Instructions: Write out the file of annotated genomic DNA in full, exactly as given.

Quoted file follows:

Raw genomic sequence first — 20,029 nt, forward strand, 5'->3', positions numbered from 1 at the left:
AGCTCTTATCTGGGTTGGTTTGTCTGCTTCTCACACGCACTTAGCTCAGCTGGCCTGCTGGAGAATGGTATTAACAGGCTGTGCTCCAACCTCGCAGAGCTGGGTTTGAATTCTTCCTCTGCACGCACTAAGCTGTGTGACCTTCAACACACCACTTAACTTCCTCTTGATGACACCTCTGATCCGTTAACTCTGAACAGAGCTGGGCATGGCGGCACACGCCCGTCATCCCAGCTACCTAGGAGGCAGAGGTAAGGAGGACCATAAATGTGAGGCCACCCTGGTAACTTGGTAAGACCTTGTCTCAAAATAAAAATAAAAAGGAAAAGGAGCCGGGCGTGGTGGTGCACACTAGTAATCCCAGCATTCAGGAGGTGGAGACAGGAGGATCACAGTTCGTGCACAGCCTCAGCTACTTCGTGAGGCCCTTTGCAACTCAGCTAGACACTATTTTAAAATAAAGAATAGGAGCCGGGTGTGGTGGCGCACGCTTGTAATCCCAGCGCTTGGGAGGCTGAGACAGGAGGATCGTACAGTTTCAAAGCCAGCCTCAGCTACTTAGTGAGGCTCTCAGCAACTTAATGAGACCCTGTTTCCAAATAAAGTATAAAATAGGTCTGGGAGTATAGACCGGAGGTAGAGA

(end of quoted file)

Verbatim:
Raw genomic sequence first — 20,029 nt, forward strand, 5'->3', positions numbered from 1 at the left:
AGCTCTTATCTGGGTTGGTTTGTCTGCTTCTCACACGCACTTAGCTCAGCTGGCCTGCTGGAGAATGGTATTAACAGGCTGTGCTCCAACCTCGCAGAGCTGGGTTTGAATTCTTCCTCTGCACGCACTAAGCTGTGTGACCTTCAACACACCACTTAACTTCCTCTTGATGACACCTCTGATCCGTTAACTCTGAACAGAGCTGGGCATGGCGGCACACGCCCGTCATCCCAGCTACCTAGGAGGCAGAGGTAAGGAGGACCATAAATGTGAGGCCACCCTGGTAACTTGGTAAGACCTTGTCTCAAAATAAAAATAAAAAGGAAAAGGAGCCGGGCGTGGTGGTGCACACTAGTAATCCCAGCATTCAGGAGGTGGAGACAGGAGGATCACAGTTCGTGCACAGCCTCAGCTACTTCGTGAGGCCCTTTGCAACTCAGCTAGACACTATTTTAAAATAAAGAATAGGAGCCGGGTGTGGTGGCGCACGCTTGTAATCCCAGCGCTTGGGAGGCTGAGACAGGAGGATCGTACAGTTTCAAAGCCAGCCTCAGCTACTTAGTGAGGCTCTCAGCAACTTAATGAGACCCTGTTTCCAAATAAAGTATAAAATAGGTCTGGGAGTATAGACCGGAGGTAGAGA